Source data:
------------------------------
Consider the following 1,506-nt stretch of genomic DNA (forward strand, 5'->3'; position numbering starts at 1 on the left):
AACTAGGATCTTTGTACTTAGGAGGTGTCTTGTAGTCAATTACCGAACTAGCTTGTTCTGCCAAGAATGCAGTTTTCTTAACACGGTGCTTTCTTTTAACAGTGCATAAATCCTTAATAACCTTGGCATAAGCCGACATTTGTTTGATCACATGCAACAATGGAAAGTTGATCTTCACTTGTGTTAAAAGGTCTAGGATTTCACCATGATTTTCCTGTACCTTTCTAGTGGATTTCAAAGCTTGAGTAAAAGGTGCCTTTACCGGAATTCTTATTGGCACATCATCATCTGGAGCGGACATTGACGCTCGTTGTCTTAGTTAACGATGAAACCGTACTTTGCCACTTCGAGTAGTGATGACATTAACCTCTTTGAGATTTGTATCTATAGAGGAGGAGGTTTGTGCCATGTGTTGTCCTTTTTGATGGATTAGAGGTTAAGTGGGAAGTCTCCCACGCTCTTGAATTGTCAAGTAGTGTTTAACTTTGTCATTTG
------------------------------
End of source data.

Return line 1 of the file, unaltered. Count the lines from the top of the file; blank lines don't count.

Consider the following 1,506-nt stretch of genomic DNA (forward strand, 5'->3'; position numbering starts at 1 on the left):